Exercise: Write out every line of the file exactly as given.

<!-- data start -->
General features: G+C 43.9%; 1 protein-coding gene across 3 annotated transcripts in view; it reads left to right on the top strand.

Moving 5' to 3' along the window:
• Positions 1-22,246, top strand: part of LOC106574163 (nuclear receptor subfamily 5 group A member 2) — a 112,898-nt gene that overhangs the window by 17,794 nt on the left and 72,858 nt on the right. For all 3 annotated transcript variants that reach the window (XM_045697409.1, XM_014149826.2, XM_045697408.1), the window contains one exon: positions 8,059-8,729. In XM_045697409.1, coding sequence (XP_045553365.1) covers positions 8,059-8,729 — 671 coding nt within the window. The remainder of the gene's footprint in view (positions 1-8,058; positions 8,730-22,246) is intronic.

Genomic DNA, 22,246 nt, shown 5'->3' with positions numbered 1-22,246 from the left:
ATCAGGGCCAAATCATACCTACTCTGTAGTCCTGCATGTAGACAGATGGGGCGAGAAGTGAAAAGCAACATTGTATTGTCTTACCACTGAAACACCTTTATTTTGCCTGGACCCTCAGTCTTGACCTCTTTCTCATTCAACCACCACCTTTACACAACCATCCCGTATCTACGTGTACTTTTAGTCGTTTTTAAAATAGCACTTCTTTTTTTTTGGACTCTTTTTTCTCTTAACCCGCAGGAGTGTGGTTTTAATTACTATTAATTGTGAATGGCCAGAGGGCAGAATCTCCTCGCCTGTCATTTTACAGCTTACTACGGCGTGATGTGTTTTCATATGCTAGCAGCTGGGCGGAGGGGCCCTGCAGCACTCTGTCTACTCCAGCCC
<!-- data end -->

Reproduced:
General features: G+C 43.9%; 1 protein-coding gene across 3 annotated transcripts in view; it reads left to right on the top strand.

Moving 5' to 3' along the window:
• Positions 1-22,246, top strand: part of LOC106574163 (nuclear receptor subfamily 5 group A member 2) — a 112,898-nt gene that overhangs the window by 17,794 nt on the left and 72,858 nt on the right. For all 3 annotated transcript variants that reach the window (XM_045697409.1, XM_014149826.2, XM_045697408.1), the window contains one exon: positions 8,059-8,729. In XM_045697409.1, coding sequence (XP_045553365.1) covers positions 8,059-8,729 — 671 coding nt within the window. The remainder of the gene's footprint in view (positions 1-8,058; positions 8,730-22,246) is intronic.

Genomic DNA, 22,246 nt, shown 5'->3' with positions numbered 1-22,246 from the left:
ATCAGGGCCAAATCATACCTACTCTGTAGTCCTGCATGTAGACAGATGGGGCGAGAAGTGAAAAGCAACATTGTATTGTCTTACCACTGAAACACCTTTATTTTGCCTGGACCCTCAGTCTTGACCTCTTTCTCATTCAACCACCACCTTTACACAACCATCCCGTATCTACGTGTACTTTTAGTCGTTTTTAAAATAGCACTTCTTTTTTTTTGGACTCTTTTTTCTCTTAACCCGCAGGAGTGTGGTTTTAATTACTATTAATTGTGAATGGCCAGAGGGCAGAATCTCCTCGCCTGTCATTTTACAGCTTACTACGGCGTGATGTGTTTTCATATGCTAGCAGCTGGGCGGAGGGGCCCTGCAGCACTCTGTCTACTCCAGCCC